With no sporting events to sponsor and an ever-decreasing number of available vehicles to sell due to halted production, automakers spent about 30% less on TV ads last month vs. a year ago, according to iSpot.tv, But the good news is, impressions were up, for what it’s worth.
The TV ad spend for March 2020 was about $310 million, compared to $441 million in 2019. The big spenders this year were Subaru ($33.8 million), Nissan ($26.7 million), Toyota ($19.9 million), Ford ($19.4 million) and Lexus ($18.3 million), several which had new COVID-19 creative airing.
“Losing the NCAA Tournament and NBA games definitely contributed to the dip in spending -- those two made up a combined 26.7% of automaker ad spend in March last year," Stu Schwartzapfel, iSpot.tv senior vice president of media, tells DriveTime. "However impressions on the whole are up, which tells us two things. First, car makers are finding reach despite an absence of sports -- and second, the surge to TV in general is helping to offset the declines in sports audiences."
Impressions for March 2020 were 38 billion, an increase of 1.5 billion over March 2019. With all the sheltering in place happening across most of the entire country, a lot more TVs are being watched. Video on demand and local TV were also up in terms of percentage of impressions.
Spend for April 1-5 in the auto category is $18.7 million so far, while April spend last year was $46.8 million for the same five-day stretch ($495.8 million for the month).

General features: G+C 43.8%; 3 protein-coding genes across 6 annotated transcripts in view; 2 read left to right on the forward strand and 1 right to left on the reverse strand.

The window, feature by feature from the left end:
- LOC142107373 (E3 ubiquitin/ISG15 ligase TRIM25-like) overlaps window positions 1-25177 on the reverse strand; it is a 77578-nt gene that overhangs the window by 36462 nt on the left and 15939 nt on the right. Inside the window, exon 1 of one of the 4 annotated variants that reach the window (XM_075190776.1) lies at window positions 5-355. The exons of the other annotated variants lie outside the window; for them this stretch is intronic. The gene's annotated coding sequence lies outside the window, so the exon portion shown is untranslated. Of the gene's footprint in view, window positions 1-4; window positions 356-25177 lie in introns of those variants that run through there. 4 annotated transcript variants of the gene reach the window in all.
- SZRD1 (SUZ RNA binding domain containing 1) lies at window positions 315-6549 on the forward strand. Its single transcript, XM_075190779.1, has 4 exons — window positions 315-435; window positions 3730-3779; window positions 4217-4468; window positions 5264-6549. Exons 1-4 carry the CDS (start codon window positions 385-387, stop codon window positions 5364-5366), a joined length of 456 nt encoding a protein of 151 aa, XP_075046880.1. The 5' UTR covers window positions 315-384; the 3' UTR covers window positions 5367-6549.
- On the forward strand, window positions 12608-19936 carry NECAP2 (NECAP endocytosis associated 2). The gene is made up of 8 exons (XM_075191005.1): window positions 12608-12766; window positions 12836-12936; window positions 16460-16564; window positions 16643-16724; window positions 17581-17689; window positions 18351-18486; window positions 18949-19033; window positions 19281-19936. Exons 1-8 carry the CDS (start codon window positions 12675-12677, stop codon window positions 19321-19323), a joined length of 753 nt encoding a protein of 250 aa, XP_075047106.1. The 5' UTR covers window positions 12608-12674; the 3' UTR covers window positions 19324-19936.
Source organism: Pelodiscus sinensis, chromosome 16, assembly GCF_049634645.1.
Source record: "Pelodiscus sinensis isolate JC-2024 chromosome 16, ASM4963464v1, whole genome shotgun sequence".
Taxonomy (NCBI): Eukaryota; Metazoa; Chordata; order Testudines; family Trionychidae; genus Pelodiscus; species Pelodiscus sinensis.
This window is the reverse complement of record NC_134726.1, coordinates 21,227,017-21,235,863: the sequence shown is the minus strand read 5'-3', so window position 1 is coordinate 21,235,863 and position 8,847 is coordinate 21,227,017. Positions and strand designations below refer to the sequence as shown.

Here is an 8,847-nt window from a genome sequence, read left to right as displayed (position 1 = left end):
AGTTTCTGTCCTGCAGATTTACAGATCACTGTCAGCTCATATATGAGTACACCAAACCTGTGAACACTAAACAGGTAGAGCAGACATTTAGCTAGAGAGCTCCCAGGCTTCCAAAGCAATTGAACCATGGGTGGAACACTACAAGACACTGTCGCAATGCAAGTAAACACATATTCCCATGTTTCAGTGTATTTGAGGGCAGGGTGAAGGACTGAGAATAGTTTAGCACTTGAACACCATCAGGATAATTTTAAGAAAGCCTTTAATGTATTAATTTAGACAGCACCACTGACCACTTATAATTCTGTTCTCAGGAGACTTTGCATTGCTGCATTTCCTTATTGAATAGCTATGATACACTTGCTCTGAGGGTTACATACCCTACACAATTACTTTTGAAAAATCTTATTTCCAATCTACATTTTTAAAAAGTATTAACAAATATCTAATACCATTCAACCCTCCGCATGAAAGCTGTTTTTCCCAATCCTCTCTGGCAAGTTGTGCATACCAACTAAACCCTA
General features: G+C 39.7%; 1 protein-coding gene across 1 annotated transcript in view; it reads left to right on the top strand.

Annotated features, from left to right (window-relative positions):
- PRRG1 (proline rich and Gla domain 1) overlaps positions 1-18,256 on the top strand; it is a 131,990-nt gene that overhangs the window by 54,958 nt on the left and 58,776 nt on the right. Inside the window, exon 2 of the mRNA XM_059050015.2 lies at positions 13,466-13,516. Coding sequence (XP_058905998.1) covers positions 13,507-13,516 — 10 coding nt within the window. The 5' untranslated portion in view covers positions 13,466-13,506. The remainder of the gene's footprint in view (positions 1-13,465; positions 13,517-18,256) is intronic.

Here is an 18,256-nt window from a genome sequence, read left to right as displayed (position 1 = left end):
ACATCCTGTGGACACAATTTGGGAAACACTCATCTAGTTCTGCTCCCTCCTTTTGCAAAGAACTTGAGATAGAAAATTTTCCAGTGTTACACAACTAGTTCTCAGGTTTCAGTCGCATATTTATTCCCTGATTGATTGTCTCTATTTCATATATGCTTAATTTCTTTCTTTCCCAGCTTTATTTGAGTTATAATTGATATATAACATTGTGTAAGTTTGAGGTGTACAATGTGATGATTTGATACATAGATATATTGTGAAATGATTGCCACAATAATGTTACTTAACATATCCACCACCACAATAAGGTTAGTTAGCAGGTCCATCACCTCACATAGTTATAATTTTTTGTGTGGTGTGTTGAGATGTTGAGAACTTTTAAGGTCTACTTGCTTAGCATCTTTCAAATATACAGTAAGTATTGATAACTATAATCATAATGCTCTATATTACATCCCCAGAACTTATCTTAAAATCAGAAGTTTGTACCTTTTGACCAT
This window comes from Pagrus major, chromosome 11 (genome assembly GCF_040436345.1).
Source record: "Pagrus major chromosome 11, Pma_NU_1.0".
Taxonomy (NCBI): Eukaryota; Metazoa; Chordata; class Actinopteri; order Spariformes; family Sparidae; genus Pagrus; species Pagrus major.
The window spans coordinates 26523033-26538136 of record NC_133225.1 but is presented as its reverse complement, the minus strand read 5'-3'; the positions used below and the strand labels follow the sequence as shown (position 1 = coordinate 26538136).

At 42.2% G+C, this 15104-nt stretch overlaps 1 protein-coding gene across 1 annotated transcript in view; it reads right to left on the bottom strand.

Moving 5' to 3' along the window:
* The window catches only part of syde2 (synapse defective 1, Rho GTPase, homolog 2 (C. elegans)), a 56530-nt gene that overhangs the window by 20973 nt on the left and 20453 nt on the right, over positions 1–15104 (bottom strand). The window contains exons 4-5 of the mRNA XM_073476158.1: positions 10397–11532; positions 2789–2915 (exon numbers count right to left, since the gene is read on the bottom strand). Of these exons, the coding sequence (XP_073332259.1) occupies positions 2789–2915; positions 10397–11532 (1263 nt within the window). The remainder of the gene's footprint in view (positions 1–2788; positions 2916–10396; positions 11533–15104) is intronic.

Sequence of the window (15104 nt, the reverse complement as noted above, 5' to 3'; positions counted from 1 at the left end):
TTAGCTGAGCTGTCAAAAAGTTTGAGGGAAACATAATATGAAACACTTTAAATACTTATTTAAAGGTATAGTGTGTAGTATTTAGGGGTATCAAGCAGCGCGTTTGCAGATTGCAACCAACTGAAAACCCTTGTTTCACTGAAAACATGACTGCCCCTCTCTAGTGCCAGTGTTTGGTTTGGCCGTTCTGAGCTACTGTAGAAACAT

About 12% of automaker brand spend went toward sports programming from April 1-5, 2019, so the lack of sports doesn't account for the full drop. Brands also spent a lot more (on a dollar amount basis) on TV dramas, reality TV and sitcoms last year, even if the percentage of spend on those show genres hasn't changed much.
With vehicle production at an indefinite halt, layoffs rampant across industries, and auto sales already down dramatically, it follows that auto advertising will continue to decline, both nationally and locally. There are only so many “We are here for you” spots that automakers can create.
Sure, you can get interest-free financing for 84 months, and gas has dropped to under $1 per gallon, but there’s very little reason to drive anywhere. Most governors are encouraging residents to stay home exclusively unless there’s an urgent need to leave the house.
Even some insurance companies like Allstate are offering rebates for April and May in acknowledgement that very little driving will be taking place, which should mean less claims. That’s a bright spot, at least. To be continued…